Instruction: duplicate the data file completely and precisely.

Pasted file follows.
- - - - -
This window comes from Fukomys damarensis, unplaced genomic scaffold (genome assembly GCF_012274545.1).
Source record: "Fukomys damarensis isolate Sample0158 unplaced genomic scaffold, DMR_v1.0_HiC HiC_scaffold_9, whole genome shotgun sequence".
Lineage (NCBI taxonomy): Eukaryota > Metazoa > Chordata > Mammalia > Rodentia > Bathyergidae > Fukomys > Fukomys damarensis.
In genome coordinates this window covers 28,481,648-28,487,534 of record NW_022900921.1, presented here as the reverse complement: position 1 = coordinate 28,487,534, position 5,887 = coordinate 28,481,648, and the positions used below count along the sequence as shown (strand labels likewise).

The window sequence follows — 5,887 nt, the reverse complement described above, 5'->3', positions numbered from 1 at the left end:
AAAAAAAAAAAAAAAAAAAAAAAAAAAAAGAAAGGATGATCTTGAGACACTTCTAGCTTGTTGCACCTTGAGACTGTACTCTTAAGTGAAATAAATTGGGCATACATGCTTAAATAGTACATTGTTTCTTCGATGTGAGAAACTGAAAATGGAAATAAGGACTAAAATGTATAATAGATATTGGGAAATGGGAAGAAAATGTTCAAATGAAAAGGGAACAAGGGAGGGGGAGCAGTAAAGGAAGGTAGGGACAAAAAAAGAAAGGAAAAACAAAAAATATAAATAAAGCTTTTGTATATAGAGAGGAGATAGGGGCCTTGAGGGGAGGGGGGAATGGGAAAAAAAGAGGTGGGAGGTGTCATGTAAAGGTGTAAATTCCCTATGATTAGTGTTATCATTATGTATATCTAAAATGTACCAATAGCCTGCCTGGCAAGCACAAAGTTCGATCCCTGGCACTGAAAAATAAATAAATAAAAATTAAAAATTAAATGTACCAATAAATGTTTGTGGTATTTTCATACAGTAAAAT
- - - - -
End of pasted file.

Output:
This window comes from Fukomys damarensis, unplaced genomic scaffold (genome assembly GCF_012274545.1).
Source record: "Fukomys damarensis isolate Sample0158 unplaced genomic scaffold, DMR_v1.0_HiC HiC_scaffold_9, whole genome shotgun sequence".
Lineage (NCBI taxonomy): Eukaryota > Metazoa > Chordata > Mammalia > Rodentia > Bathyergidae > Fukomys > Fukomys damarensis.
In genome coordinates this window covers 28,481,648-28,487,534 of record NW_022900921.1, presented here as the reverse complement: position 1 = coordinate 28,487,534, position 5,887 = coordinate 28,481,648, and the positions used below count along the sequence as shown (strand labels likewise).

The window sequence follows — 5,887 nt, the reverse complement described above, 5'->3', positions numbered from 1 at the left end:
AAAAAAAAAAAAAAAAAAAAAAAAAAAAAGAAAGGATGATCTTGAGACACTTCTAGCTTGTTGCACCTTGAGACTGTACTCTTAAGTGAAATAAATTGGGCATACATGCTTAAATAGTACATTGTTTCTTCGATGTGAGAAACTGAAAATGGAAATAAGGACTAAAATGTATAATAGATATTGGGAAATGGGAAGAAAATGTTCAAATGAAAAGGGAACAAGGGAGGGGGAGCAGTAAAGGAAGGTAGGGACAAAAAAAGAAAGGAAAAACAAAAAATATAAATAAAGCTTTTGTATATAGAGAGGAGATAGGGGCCTTGAGGGGAGGGGGGAATGGGAAAAAAAGAGGTGGGAGGTGTCATGTAAAGGTGTAAATTCCCTATGATTAGTGTTATCATTATGTATATCTAAAATGTACCAATAGCCTGCCTGGCAAGCACAAAGTTCGATCCCTGGCACTGAAAAATAAATAAATAAAAATTAAAAATTAAATGTACCAATAAATGTTTGTGGTATTTTCATACAGTAAAAT